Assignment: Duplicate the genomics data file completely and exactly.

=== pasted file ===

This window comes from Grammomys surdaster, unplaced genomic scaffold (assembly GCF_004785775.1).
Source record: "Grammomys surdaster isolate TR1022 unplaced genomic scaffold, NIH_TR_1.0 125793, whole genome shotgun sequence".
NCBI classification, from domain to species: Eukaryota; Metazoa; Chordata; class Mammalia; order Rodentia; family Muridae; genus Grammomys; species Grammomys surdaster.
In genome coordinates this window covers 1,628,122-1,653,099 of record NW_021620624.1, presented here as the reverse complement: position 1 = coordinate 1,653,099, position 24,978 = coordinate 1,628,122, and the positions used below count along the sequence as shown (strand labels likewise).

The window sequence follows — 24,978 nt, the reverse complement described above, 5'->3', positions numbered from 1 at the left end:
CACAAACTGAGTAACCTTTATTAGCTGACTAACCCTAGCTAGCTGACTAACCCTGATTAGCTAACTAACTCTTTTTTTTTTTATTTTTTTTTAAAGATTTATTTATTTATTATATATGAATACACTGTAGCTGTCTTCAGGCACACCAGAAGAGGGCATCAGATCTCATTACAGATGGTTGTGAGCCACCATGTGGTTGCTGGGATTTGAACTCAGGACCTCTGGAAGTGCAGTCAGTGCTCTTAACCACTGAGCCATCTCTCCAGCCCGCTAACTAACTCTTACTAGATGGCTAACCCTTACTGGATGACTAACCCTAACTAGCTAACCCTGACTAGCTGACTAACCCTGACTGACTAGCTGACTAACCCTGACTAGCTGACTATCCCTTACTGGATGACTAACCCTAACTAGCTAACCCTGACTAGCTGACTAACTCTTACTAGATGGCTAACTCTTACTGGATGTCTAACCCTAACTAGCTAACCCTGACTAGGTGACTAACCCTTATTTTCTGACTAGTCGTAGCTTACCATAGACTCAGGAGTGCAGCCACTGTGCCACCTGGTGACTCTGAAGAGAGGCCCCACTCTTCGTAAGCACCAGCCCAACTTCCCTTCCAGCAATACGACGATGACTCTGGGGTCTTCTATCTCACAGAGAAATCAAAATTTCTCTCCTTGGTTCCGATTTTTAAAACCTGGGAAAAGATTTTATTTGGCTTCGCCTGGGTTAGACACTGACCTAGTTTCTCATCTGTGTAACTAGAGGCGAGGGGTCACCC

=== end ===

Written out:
This window comes from Grammomys surdaster, unplaced genomic scaffold (assembly GCF_004785775.1).
Source record: "Grammomys surdaster isolate TR1022 unplaced genomic scaffold, NIH_TR_1.0 125793, whole genome shotgun sequence".
NCBI classification, from domain to species: Eukaryota; Metazoa; Chordata; class Mammalia; order Rodentia; family Muridae; genus Grammomys; species Grammomys surdaster.
In genome coordinates this window covers 1,628,122-1,653,099 of record NW_021620624.1, presented here as the reverse complement: position 1 = coordinate 1,653,099, position 24,978 = coordinate 1,628,122, and the positions used below count along the sequence as shown (strand labels likewise).

The window sequence follows — 24,978 nt, the reverse complement described above, 5'->3', positions numbered from 1 at the left end:
CACAAACTGAGTAACCTTTATTAGCTGACTAACCCTAGCTAGCTGACTAACCCTGATTAGCTAACTAACTCTTTTTTTTTTTATTTTTTTTTAAAGATTTATTTATTTATTATATATGAATACACTGTAGCTGTCTTCAGGCACACCAGAAGAGGGCATCAGATCTCATTACAGATGGTTGTGAGCCACCATGTGGTTGCTGGGATTTGAACTCAGGACCTCTGGAAGTGCAGTCAGTGCTCTTAACCACTGAGCCATCTCTCCAGCCCGCTAACTAACTCTTACTAGATGGCTAACCCTTACTGGATGACTAACCCTAACTAGCTAACCCTGACTAGCTGACTAACCCTGACTGACTAGCTGACTAACCCTGACTAGCTGACTATCCCTTACTGGATGACTAACCCTAACTAGCTAACCCTGACTAGCTGACTAACTCTTACTAGATGGCTAACTCTTACTGGATGTCTAACCCTAACTAGCTAACCCTGACTAGGTGACTAACCCTTATTTTCTGACTAGTCGTAGCTTACCATAGACTCAGGAGTGCAGCCACTGTGCCACCTGGTGACTCTGAAGAGAGGCCCCACTCTTCGTAAGCACCAGCCCAACTTCCCTTCCAGCAATACGACGATGACTCTGGGGTCTTCTATCTCACAGAGAAATCAAAATTTCTCTCCTTGGTTCCGATTTTTAAAACCTGGGAAAAGATTTTATTTGGCTTCGCCTGGGTTAGACACTGACCTAGTTTCTCATCTGTGTAACTAGAGGCGAGGGGTCACCC